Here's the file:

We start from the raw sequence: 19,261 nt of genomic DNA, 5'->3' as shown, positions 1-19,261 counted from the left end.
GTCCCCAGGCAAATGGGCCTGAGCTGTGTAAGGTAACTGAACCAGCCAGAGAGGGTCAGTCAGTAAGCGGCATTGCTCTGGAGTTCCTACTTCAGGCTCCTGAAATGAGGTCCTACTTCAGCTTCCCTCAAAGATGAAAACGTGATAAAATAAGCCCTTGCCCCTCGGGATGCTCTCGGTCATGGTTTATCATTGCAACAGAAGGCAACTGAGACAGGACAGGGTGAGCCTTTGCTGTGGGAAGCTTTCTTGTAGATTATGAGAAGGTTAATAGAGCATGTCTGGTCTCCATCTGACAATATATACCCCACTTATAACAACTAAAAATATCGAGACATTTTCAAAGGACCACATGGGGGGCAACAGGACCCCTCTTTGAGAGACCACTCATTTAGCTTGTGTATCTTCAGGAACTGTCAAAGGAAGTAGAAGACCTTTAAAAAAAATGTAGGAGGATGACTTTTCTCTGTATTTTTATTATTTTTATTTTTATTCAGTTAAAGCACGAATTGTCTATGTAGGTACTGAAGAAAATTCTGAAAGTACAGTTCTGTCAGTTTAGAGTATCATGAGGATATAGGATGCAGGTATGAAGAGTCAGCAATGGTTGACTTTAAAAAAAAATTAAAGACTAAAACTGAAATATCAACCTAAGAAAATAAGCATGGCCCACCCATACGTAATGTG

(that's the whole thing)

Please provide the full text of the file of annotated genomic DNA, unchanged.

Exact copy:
We start from the raw sequence: 19,261 nt of genomic DNA, 5'->3' as shown, positions 1-19,261 counted from the left end.
GTCCCCAGGCAAATGGGCCTGAGCTGTGTAAGGTAACTGAACCAGCCAGAGAGGGTCAGTCAGTAAGCGGCATTGCTCTGGAGTTCCTACTTCAGGCTCCTGAAATGAGGTCCTACTTCAGCTTCCCTCAAAGATGAAAACGTGATAAAATAAGCCCTTGCCCCTCGGGATGCTCTCGGTCATGGTTTATCATTGCAACAGAAGGCAACTGAGACAGGACAGGGTGAGCCTTTGCTGTGGGAAGCTTTCTTGTAGATTATGAGAAGGTTAATAGAGCATGTCTGGTCTCCATCTGACAATATATACCCCACTTATAACAACTAAAAATATCGAGACATTTTCAAAGGACCACATGGGGGGCAACAGGACCCCTCTTTGAGAGACCACTCATTTAGCTTGTGTATCTTCAGGAACTGTCAAAGGAAGTAGAAGACCTTTAAAAAAAATGTAGGAGGATGACTTTTCTCTGTATTTTTATTATTTTTATTTTTATTCAGTTAAAGCACGAATTGTCTATGTAGGTACTGAAGAAAATTCTGAAAGTACAGTTCTGTCAGTTTAGAGTATCATGAGGATATAGGATGCAGGTATGAAGAGTCAGCAATGGTTGACTTTAAAAAAAAATTAAAGACTAAAACTGAAATATCAACCTAAGAAAATAAGCATGGCCCACCCATACGTAATGTG